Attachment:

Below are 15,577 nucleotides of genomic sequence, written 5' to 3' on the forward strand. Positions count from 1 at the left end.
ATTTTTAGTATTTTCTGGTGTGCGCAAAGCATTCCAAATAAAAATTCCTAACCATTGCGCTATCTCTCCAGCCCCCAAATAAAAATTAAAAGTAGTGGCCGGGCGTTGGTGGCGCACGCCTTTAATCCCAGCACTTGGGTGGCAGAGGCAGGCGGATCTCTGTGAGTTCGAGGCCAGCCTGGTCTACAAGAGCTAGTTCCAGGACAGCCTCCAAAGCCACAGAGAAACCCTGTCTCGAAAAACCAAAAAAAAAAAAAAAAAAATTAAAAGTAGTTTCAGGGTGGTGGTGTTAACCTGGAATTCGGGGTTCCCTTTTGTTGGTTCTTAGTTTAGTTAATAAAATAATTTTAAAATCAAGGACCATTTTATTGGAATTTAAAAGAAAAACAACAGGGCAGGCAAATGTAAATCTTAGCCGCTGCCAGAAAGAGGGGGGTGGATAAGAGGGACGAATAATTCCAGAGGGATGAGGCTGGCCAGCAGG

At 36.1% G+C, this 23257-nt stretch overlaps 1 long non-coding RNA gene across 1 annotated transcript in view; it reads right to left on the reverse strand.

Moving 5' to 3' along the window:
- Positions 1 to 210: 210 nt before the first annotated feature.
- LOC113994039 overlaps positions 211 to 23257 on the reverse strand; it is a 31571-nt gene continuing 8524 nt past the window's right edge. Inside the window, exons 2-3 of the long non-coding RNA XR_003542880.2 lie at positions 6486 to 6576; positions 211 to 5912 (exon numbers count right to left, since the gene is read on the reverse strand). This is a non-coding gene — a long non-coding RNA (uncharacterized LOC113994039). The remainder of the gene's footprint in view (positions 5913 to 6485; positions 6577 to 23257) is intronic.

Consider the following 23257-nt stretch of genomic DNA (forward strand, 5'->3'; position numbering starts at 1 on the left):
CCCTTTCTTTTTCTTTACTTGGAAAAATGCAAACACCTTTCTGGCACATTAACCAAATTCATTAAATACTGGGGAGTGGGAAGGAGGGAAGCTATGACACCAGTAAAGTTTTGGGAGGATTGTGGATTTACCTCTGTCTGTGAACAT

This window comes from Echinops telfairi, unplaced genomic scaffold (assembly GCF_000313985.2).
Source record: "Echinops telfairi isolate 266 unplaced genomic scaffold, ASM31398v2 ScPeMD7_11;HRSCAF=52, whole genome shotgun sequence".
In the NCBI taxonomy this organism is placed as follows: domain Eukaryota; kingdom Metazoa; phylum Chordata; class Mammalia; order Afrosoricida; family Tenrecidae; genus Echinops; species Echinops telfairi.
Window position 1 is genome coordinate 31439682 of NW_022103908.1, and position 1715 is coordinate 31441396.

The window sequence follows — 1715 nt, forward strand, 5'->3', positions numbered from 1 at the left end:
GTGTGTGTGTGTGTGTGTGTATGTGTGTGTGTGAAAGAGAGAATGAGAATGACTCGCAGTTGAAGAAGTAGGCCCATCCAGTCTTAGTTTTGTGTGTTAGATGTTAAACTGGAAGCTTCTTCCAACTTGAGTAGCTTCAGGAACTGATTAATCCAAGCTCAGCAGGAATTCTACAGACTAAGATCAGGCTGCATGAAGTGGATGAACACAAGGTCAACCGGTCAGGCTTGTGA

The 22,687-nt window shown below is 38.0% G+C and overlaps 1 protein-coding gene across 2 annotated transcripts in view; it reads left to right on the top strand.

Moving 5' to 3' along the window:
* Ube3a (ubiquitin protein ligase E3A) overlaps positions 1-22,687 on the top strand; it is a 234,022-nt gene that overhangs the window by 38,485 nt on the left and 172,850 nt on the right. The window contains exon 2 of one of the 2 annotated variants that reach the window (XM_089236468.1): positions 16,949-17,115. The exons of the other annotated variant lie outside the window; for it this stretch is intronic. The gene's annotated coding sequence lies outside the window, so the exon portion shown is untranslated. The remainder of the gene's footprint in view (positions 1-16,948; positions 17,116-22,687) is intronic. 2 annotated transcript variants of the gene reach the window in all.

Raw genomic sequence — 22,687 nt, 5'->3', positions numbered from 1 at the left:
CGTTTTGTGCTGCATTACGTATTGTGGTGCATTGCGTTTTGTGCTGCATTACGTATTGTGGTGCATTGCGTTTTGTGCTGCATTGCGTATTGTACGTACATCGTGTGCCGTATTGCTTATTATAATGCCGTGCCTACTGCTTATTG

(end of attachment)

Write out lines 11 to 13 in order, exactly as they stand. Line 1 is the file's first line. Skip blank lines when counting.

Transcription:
In the NCBI taxonomy this organism is placed as follows: domain Eukaryota; kingdom Metazoa; phylum Chordata; class Mammalia; order Afrosoricida; family Tenrecidae; genus Echinops; species Echinops telfairi.
Window position 1 is genome coordinate 31439682 of NW_022103908.1, and position 1715 is coordinate 31441396.

The window sequence follows — 1715 nt, forward strand, 5'->3', positions numbered from 1 at the left end: